Sexual and reproductive health services for people living with HIV/AIDS in Germany: are we up to the challenge?
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Germany is witnessing an increase in the number of new infections with human immunodeficiency virus (HIV). Enabling persons living with HIV (PLHIV) to adopt safer sex practices might contribute towards reducing the incidence of HIV infections. The aim of this study was to identify gaps in the sexual and reproductive health (SRH) services provided to PLHIV in Germany.
Within the framework of the European public health project Eurosupport 5, self-reported questionnaires were distributed to PLHIV and a survey of SRH-service providers was carried out. The completed questionnaires and survey results were analysed.
Of the questionnaires distributed, 218 PLHIV (90 % men, 10 % women) returned a completed questionnaire. Of these, 74 % self-identified as men having sex with men (MSM) and 13 % as heterosexual men. MSM reported a median number of ten casual partners in the previous 6 months and unprotected sex in one-third of anal intercourses with casual partners, demonstrating that this group adopted more risky sexual behaviours than heterosexual PLHIV. Even though all PLHIV stated they would appreciate more support and service providers indicated that they provided a wide range of SRH services, SRH-relevant topics were rarely discussed between PLHIV and service providers. According to the patients’ perception, shortage of time, lack of initiative by service providers and their own difficulty to address SRH-related topics were the most relevant obstacles to receiving satisfactory support.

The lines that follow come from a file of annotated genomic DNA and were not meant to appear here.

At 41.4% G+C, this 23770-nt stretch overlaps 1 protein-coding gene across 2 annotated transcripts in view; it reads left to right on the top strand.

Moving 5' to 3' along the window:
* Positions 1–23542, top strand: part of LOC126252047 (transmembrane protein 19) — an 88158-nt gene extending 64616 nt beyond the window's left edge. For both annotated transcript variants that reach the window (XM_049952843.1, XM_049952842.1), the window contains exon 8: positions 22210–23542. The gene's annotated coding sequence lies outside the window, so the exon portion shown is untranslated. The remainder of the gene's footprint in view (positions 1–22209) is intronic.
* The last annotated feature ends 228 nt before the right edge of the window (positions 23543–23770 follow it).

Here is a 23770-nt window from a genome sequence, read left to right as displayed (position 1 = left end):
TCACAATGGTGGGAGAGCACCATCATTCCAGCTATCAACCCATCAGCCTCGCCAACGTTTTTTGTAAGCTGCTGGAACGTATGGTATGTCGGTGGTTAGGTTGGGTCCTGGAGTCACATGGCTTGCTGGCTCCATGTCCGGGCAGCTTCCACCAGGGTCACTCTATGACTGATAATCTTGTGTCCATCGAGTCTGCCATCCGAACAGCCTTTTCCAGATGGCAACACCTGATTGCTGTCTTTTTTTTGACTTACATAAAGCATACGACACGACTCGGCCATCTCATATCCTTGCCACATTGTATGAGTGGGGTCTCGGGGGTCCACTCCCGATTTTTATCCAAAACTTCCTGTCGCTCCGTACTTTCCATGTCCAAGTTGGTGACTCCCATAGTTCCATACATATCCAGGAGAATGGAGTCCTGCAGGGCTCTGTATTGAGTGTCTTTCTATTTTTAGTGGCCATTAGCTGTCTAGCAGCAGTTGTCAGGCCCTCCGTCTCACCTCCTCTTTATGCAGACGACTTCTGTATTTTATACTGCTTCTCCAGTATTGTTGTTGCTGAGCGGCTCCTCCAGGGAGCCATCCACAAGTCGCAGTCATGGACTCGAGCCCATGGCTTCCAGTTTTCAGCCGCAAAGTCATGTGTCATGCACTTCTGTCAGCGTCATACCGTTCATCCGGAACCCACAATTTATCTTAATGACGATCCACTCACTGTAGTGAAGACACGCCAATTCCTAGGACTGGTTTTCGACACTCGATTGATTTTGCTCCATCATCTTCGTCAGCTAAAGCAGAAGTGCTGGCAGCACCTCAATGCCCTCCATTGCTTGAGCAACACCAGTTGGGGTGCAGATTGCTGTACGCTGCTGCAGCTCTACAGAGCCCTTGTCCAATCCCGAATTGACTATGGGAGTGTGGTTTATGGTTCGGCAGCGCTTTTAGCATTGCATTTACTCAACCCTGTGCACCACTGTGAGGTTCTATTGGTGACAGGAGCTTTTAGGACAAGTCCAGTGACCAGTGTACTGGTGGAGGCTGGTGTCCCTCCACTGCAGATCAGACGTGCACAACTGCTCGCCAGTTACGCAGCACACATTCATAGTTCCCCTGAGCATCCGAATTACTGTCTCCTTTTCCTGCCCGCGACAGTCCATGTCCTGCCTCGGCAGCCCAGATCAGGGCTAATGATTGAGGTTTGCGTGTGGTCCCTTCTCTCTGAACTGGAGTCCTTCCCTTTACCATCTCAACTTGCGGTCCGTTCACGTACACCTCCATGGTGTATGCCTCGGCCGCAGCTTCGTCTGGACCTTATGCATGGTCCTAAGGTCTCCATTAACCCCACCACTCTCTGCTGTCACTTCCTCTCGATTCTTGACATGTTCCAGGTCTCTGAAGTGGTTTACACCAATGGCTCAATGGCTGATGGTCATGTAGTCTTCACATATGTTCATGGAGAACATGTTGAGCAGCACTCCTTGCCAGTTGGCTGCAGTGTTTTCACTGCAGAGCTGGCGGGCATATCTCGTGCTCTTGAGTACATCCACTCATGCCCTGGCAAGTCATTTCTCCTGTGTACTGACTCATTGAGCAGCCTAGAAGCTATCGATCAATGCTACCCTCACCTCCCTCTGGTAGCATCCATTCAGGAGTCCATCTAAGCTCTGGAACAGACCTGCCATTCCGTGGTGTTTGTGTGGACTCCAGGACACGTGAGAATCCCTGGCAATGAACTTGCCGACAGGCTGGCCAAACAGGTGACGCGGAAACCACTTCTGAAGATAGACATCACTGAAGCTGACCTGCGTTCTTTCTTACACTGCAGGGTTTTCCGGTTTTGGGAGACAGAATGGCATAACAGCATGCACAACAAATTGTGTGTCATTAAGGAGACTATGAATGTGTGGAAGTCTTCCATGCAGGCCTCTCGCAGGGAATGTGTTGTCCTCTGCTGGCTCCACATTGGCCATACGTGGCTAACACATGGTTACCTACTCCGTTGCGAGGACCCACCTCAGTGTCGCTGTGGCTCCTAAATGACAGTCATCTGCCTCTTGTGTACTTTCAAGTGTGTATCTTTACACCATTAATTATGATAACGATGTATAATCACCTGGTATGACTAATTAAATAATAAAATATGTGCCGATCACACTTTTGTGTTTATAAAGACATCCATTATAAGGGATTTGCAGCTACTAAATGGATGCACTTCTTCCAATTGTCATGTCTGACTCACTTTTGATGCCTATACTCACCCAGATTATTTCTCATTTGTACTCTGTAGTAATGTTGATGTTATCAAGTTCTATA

Many PLHIV consult their HIV-physician regularly for medical follow-up and also indicate that HIV-physicians should be the source of information concerning SRH counselling. HIV-physicians should take advantage of their key role in HIV care and strengthen their efforts to integrate SRH services in routine HIV care.
KeywordsHIV Prevention Sexual and reproductive health Public health Germany
This study was in part financially supported by the European Commission, SANCO/Public Health [Grant agreement No. 2004314], with additional supporting grants from UCB Pharma, Bristol-Myers Squibb and Tibotec (Janssen-Cilag). The European Commission is not responsible for any use that may be made of the information contained herein. The authors acknowledge the contributions of the members of the Eurosupport 5 Study Group and of the HCPs involved in the recruitment of participants and data collection. We are deeply indebted to all patients who participated in the study.
Conflict of interest
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